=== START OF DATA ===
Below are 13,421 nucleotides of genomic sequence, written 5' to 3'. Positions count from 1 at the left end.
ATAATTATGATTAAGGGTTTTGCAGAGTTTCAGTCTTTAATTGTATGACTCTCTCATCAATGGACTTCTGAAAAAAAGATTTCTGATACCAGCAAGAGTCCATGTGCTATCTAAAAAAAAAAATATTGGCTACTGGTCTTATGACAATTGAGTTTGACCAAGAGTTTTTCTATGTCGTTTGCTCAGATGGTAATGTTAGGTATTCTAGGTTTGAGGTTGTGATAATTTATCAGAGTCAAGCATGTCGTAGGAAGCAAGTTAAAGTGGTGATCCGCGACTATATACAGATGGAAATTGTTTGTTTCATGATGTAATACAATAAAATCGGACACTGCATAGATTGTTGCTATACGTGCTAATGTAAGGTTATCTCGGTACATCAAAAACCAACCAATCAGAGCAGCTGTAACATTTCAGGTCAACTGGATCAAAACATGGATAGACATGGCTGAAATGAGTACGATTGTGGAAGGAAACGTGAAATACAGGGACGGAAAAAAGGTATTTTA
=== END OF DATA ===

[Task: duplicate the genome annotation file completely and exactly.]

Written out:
Below are 13,421 nucleotides of genomic sequence, written 5' to 3'. Positions count from 1 at the left end.
ATAATTATGATTAAGGGTTTTGCAGAGTTTCAGTCTTTAATTGTATGACTCTCTCATCAATGGACTTCTGAAAAAAAGATTTCTGATACCAGCAAGAGTCCATGTGCTATCTAAAAAAAAAAATATTGGCTACTGGTCTTATGACAATTGAGTTTGACCAAGAGTTTTTCTATGTCGTTTGCTCAGATGGTAATGTTAGGTATTCTAGGTTTGAGGTTGTGATAATTTATCAGAGTCAAGCATGTCGTAGGAAGCAAGTTAAAGTGGTGATCCGCGACTATATACAGATGGAAATTGTTTGTTTCATGATGTAATACAATAAAATCGGACACTGCATAGATTGTTGCTATACGTGCTAATGTAAGGTTATCTCGGTACATCAAAAACCAACCAATCAGAGCAGCTGTAACATTTCAGGTCAACTGGATCAAAACATGGATAGACATGGCTGAAATGAGTACGATTGTGGAAGGAAACGTGAAATACAGGGACGGAAAAAAGGTATTTTA